Cape Town - Communities will continue to bear the brunt of shifting and aberrant weather patterns as well as other climate change-related impacts until climate change adaptation talks translate to more inclusive action.
This was the overwhelming sentiment of delegates at a recent Climate Change Adaptation and Gender Mainstreaming Dialogue.
The dialogue was hosted by the Department of Forestry, Fisheries and the Environment (DFFE), the SA National Biodiversity Institute (Sanbi), and the Department of Women, Youth and Persons with Disabilities (DWYPD) to look at South Africa’s response to climate change, with a gendered lens acknowledging that women and girls were affected by climate change in very particular ways which were exacerbated by existing inequalities.
Mandy Barnett, Sanbi spokesperson on Climate Change and chief director of adaptation policy and research, said: “Excellent adaptation strategies and implementation plans exist and are being rolled out. However, plans and strategies need to be more inclusive of the people most affected by climate change if they are to be impactful.”
The dialogue explored how South African women and girls battle the reality of climate change, from its effects on food production to water availability and housing reliance.
“While there have been many projects piloted and implemented in various districts across the country, there is a lack of integration and so women and girls – and especially rural women and their families – are hampered in accessing tools to help them manage and survive climate change,” she said.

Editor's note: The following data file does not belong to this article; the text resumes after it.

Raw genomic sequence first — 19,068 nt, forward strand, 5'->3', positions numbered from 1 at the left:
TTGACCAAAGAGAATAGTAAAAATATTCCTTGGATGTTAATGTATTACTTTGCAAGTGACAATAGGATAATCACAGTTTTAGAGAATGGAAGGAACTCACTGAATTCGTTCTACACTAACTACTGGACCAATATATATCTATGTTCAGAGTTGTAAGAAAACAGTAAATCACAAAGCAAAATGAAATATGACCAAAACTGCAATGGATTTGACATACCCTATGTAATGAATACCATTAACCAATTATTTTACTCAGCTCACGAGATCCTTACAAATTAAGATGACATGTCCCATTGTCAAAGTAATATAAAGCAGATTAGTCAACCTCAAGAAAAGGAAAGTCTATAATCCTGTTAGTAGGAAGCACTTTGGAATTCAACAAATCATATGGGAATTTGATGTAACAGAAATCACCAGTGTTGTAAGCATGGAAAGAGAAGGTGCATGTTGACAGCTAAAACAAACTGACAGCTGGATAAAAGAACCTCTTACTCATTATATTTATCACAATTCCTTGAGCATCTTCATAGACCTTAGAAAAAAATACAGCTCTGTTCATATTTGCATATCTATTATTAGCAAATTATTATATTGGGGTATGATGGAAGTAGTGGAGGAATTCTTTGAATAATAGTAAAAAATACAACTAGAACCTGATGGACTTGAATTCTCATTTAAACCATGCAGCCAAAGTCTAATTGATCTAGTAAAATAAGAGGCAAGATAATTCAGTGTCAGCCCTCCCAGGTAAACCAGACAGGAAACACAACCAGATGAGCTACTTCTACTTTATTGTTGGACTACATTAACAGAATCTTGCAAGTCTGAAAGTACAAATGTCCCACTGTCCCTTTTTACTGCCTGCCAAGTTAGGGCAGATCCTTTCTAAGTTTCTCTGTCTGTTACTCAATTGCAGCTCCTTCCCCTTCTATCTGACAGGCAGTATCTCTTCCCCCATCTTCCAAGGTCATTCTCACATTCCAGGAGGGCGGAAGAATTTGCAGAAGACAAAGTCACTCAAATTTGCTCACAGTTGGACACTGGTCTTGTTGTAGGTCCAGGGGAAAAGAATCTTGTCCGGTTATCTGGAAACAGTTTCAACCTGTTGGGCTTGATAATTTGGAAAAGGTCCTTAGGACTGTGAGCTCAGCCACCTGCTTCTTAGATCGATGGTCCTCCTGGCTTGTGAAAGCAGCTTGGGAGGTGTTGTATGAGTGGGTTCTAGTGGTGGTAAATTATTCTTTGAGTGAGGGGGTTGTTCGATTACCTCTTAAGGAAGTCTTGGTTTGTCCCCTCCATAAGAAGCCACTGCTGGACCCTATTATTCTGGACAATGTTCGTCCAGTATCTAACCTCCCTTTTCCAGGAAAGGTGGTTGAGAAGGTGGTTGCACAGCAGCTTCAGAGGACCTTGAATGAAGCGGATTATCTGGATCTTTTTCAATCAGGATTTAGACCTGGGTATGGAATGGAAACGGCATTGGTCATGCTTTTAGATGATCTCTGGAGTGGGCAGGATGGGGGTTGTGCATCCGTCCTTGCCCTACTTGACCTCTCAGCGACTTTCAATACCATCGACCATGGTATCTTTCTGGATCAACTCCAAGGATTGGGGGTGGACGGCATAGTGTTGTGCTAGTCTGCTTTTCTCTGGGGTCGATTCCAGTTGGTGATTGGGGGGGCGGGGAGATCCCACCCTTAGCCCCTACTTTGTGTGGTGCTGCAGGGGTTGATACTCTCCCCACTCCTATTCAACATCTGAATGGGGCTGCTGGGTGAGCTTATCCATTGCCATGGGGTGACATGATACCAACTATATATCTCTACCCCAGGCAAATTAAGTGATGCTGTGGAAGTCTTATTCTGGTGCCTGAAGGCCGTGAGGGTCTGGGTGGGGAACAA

Kulima Integrated Development Solutions director Katherine Vincent added that levelling out inequalities and involving women, girls and other marginalised people in decision-making was the best way to achieve gender and climate justice.
“Investment to shift social rules, norms and behaviours is essential to address structural inequalities and support an enabling environment for marginalised groups to effectively adapt to climate change,” she said.
DFFE climate change director Mikateko Sithole cited the Western Cape drought of seven years ago and the KwaZulu-Natal floods of April 2022, and said these events pointed to the very real survival struggle of thousands of people.
“When rainfall patterns change, people migrate. This leads to conflict in communities with established residents resisting migrants. It brings about a skewed economic landscape, loss of employment, and it places stresses and burdens on the resources of target communities,” Sithole said.